I thought I should make a separate thread for first impressions. And with that, I'll start with mine.
Performance. ICS is just a dream compared to Gingerbread on my EVO. The Optimus G is a very fast phone. I'm not much of a gamer, but I do like puzzle games (jewel quest, jewel maze, etc.), and they run much faster and better on the Optimus G than on my EVO. 4 cores.....who knew?
Customization. I've found that the Optimus G is very customizable. I like that I can pin my most used apps to the bottom bar and of course, the homescreens have the usual customization. I've only just started getting into all that the phone is capable of so I expect to find that using it is a great deal better than the peculiarities of the HTC sense UI.
Screen. It's bigger, brighter, sharper, and just gorgeous. I don't know that I would want it any bigger than 4.7 inches. I think the GNII is a nice phone, but I can't comfortably hold and navigate it with the hand I'm holding it with like I can with this phone. I don't know why anyone would want a bigger screen, honestly. The optimus G's screen is amazing.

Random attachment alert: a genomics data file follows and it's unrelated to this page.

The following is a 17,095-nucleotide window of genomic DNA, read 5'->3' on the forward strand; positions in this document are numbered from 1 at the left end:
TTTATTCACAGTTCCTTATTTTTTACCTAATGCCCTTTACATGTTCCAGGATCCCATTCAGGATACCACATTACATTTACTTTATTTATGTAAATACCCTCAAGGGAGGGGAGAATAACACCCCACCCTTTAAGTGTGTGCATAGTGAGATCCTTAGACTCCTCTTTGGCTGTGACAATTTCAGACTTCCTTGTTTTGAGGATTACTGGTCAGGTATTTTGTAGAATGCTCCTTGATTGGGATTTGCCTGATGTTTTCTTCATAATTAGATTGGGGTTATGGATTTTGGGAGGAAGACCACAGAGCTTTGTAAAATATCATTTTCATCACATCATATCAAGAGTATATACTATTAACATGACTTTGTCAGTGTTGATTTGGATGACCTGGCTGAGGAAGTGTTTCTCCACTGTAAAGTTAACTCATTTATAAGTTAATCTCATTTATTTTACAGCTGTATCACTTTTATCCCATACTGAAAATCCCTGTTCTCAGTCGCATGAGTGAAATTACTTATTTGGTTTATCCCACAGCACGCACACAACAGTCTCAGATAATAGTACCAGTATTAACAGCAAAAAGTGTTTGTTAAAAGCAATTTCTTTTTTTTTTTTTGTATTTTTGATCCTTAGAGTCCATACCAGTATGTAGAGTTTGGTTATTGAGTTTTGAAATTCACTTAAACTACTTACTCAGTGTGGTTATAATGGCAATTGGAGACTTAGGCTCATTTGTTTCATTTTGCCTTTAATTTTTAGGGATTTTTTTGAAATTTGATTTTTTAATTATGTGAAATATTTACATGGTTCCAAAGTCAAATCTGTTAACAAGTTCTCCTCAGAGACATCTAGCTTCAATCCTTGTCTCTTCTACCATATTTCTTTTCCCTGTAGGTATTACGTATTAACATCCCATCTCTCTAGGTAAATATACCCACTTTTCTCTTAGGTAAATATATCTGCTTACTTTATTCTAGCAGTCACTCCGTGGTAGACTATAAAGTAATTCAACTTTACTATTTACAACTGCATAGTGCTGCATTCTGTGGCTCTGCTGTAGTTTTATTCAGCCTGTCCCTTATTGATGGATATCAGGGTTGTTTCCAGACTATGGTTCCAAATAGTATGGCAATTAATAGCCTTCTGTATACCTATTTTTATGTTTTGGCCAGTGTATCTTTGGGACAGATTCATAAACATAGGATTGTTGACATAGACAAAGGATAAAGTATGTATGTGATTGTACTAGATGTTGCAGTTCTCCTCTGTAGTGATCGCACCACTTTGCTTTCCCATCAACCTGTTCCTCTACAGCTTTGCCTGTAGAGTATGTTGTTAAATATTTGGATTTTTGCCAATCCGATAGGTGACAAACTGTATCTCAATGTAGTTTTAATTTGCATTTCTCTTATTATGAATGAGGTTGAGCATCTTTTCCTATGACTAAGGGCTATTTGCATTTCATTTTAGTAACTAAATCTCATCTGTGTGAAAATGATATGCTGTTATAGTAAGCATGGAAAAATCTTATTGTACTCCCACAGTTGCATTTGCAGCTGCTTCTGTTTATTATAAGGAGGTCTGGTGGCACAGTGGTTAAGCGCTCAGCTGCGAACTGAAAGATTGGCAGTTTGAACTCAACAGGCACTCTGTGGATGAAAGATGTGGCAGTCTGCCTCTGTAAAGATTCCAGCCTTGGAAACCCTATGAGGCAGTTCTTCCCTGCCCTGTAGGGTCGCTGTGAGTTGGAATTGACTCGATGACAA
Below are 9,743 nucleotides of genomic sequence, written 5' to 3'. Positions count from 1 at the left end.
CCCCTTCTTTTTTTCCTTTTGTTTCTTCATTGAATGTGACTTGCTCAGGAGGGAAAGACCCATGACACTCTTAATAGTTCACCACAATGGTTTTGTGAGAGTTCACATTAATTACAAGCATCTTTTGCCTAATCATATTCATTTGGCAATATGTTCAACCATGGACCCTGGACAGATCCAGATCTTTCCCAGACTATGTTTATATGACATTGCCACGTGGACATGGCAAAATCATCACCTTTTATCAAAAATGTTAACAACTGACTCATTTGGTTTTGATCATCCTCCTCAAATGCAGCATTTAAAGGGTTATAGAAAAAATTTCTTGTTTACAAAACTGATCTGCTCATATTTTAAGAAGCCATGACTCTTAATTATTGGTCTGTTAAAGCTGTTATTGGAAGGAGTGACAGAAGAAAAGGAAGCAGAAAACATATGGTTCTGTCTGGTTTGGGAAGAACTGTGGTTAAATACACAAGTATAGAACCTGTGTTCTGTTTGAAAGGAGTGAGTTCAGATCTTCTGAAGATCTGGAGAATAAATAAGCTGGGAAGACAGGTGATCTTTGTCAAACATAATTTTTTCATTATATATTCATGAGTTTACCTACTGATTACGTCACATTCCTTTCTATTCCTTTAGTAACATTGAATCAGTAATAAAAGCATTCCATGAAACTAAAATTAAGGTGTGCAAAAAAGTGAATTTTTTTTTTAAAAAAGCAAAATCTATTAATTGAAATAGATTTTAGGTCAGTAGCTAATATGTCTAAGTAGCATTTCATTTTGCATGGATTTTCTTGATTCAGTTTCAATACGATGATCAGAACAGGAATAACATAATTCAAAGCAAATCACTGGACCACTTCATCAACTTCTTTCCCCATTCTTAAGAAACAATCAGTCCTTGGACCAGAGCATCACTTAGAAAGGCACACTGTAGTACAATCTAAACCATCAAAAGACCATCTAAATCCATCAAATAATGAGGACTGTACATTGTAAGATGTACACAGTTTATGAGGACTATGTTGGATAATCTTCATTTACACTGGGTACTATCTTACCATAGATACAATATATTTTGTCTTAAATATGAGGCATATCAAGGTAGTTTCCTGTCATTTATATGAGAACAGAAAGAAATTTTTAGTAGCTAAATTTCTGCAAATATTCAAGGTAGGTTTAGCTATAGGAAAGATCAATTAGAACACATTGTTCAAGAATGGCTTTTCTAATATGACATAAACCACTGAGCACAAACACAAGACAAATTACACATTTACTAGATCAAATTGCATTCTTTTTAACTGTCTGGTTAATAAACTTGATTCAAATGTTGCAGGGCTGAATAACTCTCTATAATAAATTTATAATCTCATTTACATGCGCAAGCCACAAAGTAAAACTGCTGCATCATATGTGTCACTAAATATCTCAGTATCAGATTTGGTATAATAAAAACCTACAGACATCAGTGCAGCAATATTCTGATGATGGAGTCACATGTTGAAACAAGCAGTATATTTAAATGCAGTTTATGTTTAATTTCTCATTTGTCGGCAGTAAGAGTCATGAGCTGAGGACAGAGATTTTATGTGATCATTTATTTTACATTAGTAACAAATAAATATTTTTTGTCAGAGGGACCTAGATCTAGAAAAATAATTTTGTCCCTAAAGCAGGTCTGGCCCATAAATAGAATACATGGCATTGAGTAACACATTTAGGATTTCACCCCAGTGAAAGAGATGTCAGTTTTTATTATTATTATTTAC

Battery life. Good so far. Since 7 this morning, with casual use, browser time, banking app, calling people, a few text messages, and several minutes playing angry birds (star wars edition, of course), I'm down to 69%. And that's without turning on the ECO mode, or quad-core optimization, which are both supposed to extend battery life. Not bad. Will test their usefulness over the coming days. The real test will be idle time at work on Monday.
Internal storage. I thought this phone was advertised as having 16gb of internal storage, but checked and saw that was true for the AT&T version (suck it AT&T!), this one has 32, 25 of which was free for me to populate with as much porn and third eye blind as I see fit....jk. I have about 8gb of music stored there now so plenty of space left. Maybe someday I'll trust the cloud, but for now I keep my mp3's on /root.
Also, I love quiet time. Very useful.
Haven't really got into the NFC function yet, but I suspect I won't have an immediate need so I'd love for anyone to share their thoughts on it.
So those are some of my initial impressions. Feel free to add your experience, and I'll add anything else I find that I like.